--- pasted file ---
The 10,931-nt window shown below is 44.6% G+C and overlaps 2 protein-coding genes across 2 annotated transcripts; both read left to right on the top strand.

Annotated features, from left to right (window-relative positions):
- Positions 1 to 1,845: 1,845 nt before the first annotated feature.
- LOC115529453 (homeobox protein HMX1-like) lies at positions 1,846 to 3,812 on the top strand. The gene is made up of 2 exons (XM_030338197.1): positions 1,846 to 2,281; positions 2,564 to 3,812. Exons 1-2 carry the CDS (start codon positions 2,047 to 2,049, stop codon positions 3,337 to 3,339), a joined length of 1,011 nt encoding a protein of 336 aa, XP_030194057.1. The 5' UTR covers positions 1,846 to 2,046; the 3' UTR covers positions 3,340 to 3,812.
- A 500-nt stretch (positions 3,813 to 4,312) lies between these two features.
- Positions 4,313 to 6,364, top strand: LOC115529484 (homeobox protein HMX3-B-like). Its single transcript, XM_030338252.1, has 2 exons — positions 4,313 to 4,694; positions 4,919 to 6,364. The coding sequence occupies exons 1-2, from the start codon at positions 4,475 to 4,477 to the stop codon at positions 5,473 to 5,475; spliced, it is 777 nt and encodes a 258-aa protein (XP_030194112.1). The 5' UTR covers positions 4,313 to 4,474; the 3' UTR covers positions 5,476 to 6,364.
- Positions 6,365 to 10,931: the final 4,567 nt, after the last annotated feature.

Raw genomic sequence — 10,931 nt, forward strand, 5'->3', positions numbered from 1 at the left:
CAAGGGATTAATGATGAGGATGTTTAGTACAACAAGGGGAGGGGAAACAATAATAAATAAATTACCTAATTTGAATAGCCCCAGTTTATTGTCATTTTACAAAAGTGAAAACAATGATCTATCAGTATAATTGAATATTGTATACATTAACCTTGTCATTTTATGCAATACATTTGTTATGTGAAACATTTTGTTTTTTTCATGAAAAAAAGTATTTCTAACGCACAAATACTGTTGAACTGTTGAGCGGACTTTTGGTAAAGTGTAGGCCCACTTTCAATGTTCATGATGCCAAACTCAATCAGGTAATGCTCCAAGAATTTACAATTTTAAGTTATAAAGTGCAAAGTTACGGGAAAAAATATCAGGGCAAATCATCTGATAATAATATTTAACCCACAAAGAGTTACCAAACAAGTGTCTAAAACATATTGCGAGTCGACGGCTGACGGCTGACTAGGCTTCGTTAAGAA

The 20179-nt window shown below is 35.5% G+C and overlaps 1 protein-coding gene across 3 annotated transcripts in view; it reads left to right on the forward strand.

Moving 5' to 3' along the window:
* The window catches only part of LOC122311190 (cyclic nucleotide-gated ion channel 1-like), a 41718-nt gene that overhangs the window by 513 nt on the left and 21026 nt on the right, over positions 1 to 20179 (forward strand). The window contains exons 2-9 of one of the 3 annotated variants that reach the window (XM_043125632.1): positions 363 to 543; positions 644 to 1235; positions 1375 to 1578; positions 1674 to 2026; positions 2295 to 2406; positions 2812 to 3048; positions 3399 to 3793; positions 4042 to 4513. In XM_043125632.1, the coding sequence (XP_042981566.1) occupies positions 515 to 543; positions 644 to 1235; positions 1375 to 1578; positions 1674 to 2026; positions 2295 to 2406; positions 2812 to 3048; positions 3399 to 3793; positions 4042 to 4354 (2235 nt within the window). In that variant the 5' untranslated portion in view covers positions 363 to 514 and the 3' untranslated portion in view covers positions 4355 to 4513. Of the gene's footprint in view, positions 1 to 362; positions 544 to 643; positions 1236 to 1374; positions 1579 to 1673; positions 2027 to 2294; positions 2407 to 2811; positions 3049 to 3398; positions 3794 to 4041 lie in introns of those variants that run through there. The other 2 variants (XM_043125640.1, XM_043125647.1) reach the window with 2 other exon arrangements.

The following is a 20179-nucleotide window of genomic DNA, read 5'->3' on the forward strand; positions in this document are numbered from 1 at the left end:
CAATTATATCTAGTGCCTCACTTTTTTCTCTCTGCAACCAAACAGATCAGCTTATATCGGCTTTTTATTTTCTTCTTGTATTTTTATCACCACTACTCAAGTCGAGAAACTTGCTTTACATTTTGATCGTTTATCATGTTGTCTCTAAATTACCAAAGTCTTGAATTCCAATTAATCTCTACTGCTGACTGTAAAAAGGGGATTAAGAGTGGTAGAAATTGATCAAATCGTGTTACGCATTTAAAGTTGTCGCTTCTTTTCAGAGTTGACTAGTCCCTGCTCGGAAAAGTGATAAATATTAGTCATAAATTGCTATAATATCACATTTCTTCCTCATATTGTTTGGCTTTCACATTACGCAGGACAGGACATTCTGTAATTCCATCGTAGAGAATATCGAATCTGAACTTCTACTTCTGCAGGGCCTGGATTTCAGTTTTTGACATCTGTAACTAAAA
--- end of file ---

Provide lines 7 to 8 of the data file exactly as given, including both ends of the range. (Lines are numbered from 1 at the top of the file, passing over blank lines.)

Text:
- Positions 6,365 to 10,931: the final 4,567 nt, after the last annotated feature.

Raw genomic sequence — 10,931 nt, forward strand, 5'->3', positions numbered from 1 at the left: